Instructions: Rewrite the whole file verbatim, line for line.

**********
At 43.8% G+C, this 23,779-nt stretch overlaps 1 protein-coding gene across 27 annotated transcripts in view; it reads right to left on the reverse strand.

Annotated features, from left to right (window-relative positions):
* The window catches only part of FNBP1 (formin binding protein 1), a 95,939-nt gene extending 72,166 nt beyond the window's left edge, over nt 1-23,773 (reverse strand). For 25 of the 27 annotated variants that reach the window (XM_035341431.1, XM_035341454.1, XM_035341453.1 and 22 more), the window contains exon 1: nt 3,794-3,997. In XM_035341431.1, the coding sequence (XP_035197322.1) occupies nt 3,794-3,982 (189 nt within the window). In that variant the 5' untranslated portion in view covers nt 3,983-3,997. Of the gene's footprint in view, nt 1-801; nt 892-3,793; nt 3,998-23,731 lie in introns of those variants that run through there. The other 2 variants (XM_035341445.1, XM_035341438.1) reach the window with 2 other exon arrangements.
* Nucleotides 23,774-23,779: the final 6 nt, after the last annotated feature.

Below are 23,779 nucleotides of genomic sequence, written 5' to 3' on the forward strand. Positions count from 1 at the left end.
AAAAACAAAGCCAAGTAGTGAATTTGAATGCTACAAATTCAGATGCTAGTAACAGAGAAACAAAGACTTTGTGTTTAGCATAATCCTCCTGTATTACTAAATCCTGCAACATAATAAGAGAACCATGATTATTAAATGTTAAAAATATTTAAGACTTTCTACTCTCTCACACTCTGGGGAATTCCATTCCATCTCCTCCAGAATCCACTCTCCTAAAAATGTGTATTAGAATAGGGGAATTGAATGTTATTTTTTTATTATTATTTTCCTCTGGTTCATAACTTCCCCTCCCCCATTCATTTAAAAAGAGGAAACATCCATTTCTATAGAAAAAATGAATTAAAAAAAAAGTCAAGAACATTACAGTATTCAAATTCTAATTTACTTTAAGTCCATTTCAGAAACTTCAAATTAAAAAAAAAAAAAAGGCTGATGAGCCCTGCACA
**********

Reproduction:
At 43.8% G+C, this 23,779-nt stretch overlaps 1 protein-coding gene across 27 annotated transcripts in view; it reads right to left on the reverse strand.

Annotated features, from left to right (window-relative positions):
* The window catches only part of FNBP1 (formin binding protein 1), a 95,939-nt gene extending 72,166 nt beyond the window's left edge, over nt 1-23,773 (reverse strand). For 25 of the 27 annotated variants that reach the window (XM_035341431.1, XM_035341454.1, XM_035341453.1 and 22 more), the window contains exon 1: nt 3,794-3,997. In XM_035341431.1, the coding sequence (XP_035197322.1) occupies nt 3,794-3,982 (189 nt within the window). In that variant the 5' untranslated portion in view covers nt 3,983-3,997. Of the gene's footprint in view, nt 1-801; nt 892-3,793; nt 3,998-23,731 lie in introns of those variants that run through there. The other 2 variants (XM_035341445.1, XM_035341438.1) reach the window with 2 other exon arrangements.
* Nucleotides 23,774-23,779: the final 6 nt, after the last annotated feature.

Below are 23,779 nucleotides of genomic sequence, written 5' to 3' on the forward strand. Positions count from 1 at the left end.
AAAAACAAAGCCAAGTAGTGAATTTGAATGCTACAAATTCAGATGCTAGTAACAGAGAAACAAAGACTTTGTGTTTAGCATAATCCTCCTGTATTACTAAATCCTGCAACATAATAAGAGAACCATGATTATTAAATGTTAAAAATATTTAAGACTTTCTACTCTCTCACACTCTGGGGAATTCCATTCCATCTCCTCCAGAATCCACTCTCCTAAAAATGTGTATTAGAATAGGGGAATTGAATGTTATTTTTTTATTATTATTTTCCTCTGGTTCATAACTTCCCCTCCCCCATTCATTTAAAAAGAGGAAACATCCATTTCTATAGAAAAAATGAATTAAAAAAAAAGTCAAGAACATTACAGTATTCAAATTCTAATTTACTTTAAGTCCATTTCAGAAACTTCAAATTAAAAAAAAAAAAAAGGCTGATGAGCCCTGCACA